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Postcards and laundromat visits: The Texas Tribune audience team experiments with IRL distribution
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Sept. 11, 2013, 12:03 p.m.

The Local Media Association published a report recently on native advertising strategies in local news outlets. Today, NetNewsCheck wrote about some of the highlights — not the BuzzFeeds or Atlantics of the world, but the efforts being made in this direction at papers like the Chicago Sun-Times and San Francisco Chronicle. In Chicago, a community news manager and “web presence manager” co-manage the native push, which is part of a larger social and mobile expansion.

Each advertiser in the native advertising program receives, on a rotating basis, a spot on the home page carousel at the top; a tile lower on the page, a headline in the “Latest News” feed that runs throughout the site; a presence on their “Market” directory page and one to two quarter-page print ads a month at prices ranging from $300-$800 a month, depending on how many different pieces of content they want to sponsor.

In Cape May, a development director found a way to make money off of “things that were currently being given away for free.”

Late in 2011, they began selectively charging to place press releases on their website and in the newspaper. Online, paid press releases have a byline of “Sponsored Content” and typically appear in the home page’s right column, which is mostly community-related content. In print, most press releases are not labeled because they are appearing in sections commonly associated with advertising.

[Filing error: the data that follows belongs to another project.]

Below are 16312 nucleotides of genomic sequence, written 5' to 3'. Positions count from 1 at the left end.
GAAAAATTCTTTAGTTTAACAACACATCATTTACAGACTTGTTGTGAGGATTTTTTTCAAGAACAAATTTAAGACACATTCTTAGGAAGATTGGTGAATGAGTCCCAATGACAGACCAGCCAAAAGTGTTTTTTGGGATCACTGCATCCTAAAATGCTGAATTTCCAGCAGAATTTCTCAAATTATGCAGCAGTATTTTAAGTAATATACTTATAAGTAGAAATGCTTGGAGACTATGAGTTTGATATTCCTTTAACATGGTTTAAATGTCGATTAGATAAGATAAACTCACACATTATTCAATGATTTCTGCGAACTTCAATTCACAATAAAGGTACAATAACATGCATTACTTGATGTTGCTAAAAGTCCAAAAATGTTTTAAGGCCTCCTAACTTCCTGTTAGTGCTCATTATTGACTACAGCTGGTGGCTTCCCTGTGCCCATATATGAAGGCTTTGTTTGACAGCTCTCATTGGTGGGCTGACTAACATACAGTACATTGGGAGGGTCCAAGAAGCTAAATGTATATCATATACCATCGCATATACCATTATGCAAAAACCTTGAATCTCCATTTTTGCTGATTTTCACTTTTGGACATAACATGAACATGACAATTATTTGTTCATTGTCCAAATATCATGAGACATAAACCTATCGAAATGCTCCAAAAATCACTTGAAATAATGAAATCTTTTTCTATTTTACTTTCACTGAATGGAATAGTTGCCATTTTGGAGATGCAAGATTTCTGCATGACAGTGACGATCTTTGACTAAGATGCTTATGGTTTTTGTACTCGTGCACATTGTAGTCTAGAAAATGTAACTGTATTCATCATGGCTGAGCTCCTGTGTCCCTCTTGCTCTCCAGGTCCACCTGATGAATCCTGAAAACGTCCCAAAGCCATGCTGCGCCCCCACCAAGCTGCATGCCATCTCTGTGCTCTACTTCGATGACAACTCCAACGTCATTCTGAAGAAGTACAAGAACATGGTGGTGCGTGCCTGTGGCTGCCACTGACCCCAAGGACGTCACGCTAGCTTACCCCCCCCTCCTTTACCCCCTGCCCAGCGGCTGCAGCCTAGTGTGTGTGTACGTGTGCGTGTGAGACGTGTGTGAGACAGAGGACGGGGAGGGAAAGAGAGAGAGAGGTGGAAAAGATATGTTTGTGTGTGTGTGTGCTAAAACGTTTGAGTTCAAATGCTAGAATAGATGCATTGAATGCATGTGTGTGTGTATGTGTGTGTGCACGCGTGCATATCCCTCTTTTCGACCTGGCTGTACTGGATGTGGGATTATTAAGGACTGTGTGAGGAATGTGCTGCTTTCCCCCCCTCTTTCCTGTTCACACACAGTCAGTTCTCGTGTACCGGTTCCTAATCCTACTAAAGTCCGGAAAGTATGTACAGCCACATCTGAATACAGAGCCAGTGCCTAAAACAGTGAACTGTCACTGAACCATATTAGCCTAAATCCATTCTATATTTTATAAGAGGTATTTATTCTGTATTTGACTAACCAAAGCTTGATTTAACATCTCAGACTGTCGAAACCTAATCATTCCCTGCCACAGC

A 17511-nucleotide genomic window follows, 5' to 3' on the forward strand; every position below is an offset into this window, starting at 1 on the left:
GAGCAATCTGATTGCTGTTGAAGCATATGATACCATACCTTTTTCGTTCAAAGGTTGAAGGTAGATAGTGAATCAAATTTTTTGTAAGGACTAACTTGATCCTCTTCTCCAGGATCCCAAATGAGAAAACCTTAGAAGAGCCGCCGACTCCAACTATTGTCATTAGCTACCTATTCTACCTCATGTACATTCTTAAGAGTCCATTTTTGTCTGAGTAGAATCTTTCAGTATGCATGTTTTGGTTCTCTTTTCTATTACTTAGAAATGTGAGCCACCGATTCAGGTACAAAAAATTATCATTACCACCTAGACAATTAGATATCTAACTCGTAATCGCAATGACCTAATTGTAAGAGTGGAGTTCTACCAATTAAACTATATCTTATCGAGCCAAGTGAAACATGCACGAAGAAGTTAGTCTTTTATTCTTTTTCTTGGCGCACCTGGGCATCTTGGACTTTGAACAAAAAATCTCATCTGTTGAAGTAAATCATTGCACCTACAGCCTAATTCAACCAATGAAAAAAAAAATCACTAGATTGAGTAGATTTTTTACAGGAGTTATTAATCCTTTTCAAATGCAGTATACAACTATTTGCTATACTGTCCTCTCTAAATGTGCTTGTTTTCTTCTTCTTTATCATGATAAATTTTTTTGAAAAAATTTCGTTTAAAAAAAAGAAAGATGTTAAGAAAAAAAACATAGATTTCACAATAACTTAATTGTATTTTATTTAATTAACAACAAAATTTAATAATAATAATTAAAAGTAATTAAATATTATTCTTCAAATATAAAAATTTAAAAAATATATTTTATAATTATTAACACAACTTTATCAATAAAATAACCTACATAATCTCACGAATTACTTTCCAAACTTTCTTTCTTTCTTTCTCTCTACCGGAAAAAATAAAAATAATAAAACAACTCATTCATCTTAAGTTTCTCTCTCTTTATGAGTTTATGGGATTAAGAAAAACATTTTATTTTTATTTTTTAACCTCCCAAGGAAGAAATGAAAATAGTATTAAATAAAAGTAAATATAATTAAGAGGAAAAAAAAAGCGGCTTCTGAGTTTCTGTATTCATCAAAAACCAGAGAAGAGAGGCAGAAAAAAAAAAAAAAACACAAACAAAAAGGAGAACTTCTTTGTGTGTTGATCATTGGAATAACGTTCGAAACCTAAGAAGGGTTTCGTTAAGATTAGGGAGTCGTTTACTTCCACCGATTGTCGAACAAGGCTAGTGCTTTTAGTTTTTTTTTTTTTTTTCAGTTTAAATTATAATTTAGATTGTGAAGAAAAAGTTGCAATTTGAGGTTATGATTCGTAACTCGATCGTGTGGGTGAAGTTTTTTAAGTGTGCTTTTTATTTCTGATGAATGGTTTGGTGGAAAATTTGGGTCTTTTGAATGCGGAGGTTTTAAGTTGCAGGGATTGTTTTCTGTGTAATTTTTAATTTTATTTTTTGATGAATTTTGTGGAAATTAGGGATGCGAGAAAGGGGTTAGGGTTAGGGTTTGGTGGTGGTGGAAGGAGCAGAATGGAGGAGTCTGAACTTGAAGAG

And in San Francisco, freelancers create SEO-optimized sponsored content for individual channels at SFGate.com:

The company charges $10,000 a month for one story a day.

In early August, the Hearst-owned media company also launched a sponsored content program. In this program, relevant content from the newspaper, website and from Hearst magazines is manually curated by four editors. At $5,000 a month, the company sold 10 packages within the first 10 days.

Yesterday, Digiday’s Josh Sternberg tried to ruffle some feathers by pointing out that The New Yorker had begun to experiment with native without anybody noticing. Perhaps that’s because the next frontier for sponsored content is not high profile media, where it seems to have already landed comfortably, but in the Naperville Suns of the world.

Writes Randy Bennett for NetNewsCheck of native advertising:

…it does present an opportunity to drive additional revenue based on newspapers’ core competencies: content creation and local sales. It presents opportunities for both large and smaller-market newspapers without huge investments and commitment of resources.

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